Jim Allister: Jihadi teen who fled UK should only return in handcuffs
A British schoolgirl who fled her home to join Islamic State should only be allowed back into the UK “in handcuffs”, a unionist MLA has said.
Shamima Begum gave an interview from a refugee camp in northern Syria saying she wanted to come home.
She was one of three schoolgirls, along with Kadiza Sultana and Amira Abase, from Bethnal Green Academy in east London who left the UK in February 2015.
She told The Times she does not regret her actions, adding: “I’m not the same silly little 15-year-old schoolgirl who ran away from Bethnal Green four years ago.”
Ms Begum was married 10 days after arriving in Raqqa in 2015 to a Dutchman who had converted to Islam.
Now 19, she said she was nine months pregnant with her third child. Her other two children have died.
Security minister Ben Wallace has ruled out launching a rescue mission to Syria, saying he will not put British lives at risk to “go and look for terrorists or former terrorists”.
His comments were echoed by TUV leader and barrister Jim Allister, who said the Ms Begum should “face the consequences of her actions”.
The North Antrim MLA told the News Letter: “If she comes back to the UK it should be in handcuffs. She doesn’t even seem to have any appreciation for what she did.
“I don’t think the UK should be a welcome place for her.”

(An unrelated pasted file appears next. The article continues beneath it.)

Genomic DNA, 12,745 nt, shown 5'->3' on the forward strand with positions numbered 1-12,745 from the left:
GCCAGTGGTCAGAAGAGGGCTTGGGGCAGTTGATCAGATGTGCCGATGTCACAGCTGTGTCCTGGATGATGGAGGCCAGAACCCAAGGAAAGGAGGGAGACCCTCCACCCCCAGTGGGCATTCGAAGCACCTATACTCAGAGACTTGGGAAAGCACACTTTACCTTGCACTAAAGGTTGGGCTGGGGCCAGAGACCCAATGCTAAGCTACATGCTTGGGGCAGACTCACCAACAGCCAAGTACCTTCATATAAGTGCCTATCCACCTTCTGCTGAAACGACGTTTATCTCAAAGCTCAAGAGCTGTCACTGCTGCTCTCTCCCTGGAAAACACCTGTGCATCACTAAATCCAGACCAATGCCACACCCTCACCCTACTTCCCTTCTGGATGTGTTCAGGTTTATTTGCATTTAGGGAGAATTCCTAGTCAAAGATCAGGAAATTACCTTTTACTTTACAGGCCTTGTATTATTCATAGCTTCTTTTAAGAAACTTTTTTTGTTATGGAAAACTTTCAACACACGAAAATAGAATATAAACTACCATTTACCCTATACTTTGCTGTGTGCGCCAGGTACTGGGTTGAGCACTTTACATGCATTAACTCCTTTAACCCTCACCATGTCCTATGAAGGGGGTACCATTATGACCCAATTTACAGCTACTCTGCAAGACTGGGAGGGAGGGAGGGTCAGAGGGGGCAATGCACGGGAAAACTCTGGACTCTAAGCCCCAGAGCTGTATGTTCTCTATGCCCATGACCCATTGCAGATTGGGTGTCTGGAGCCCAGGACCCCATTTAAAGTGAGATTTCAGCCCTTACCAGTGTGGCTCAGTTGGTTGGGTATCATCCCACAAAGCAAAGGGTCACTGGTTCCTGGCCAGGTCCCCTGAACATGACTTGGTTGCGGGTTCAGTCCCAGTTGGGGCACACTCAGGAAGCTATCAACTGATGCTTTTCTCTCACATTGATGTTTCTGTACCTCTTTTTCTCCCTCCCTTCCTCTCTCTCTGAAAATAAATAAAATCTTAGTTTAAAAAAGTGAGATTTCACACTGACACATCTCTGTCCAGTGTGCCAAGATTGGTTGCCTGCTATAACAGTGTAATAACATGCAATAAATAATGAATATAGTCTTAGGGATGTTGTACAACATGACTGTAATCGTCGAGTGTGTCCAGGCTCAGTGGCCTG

Former solider turned Ulster Unionist politician Andy Allen also felt that Ms Begum should not be “welcomed back with open arms”.
The East Belfast MLA added: “Certainly there will be very justifiable public concerns that anyone who has chosen to leave the UK to live in a territory controlled by murderous fanatics such as ISIS, may subscribe to beliefs that are incompatible with our British values of tolerance and freedom.
“The fact that this individual has no regrets for having gone and displays a complete lack of empathy is also very concerning.
“The Government has a duty to ensure the safety of the public, and therefore needs to robustly investigate what crimes this person may have committed whilst living with ISIS and prosecute if necessary.
“A clear message should be sent out that you cannot chose to go and join the ranks of a terrorist group and expect to be welcomed back with open arms.”
Ms Begum and the other two schoolgirls flew from Gatwick Airport to Turkey and later crossed the border into Syria.
Another girl, Sharmeena Begum, also from Bethnal Green but not related to Shamima, had travelled to Syria two months earlier.
Ms Sultana was reported to have been killed in an air strike in 2016.
Shamima Begum said she had recently heard second-hand that the other two girls may still be alive.
“In the end, I just could not endure any more,” she said.
“I just couldn’t take it.
“Now all I want to do is come home to Britain.
“Mostly it was a normal life in Raqqa, every now and then bombing and stuff.
“But when I saw my first severed head in a bin it didn’t faze me at all. It was from a captured fighter seized on the battlefield, an enemy of Islam. I thought only of what he would have done to a Muslim woman if he had the chance.”
The couple left Raqqa in 2017 and two weeks ago they escaped from Baghuz, IS’s last territory in eastern Syria.
Ms Begum’s husband surrendered to a group of Syrian fighters, while she is now one of 39,000 people in a refugee camp in the north of the country.
Security minister Mr Wallace said: “Everyone who returns from taking part in the conflict in Syria or Iraq must expect to be investigated by the police to determine if they have committed criminal offences, and to ensure that they do not pose a threat to our national security.”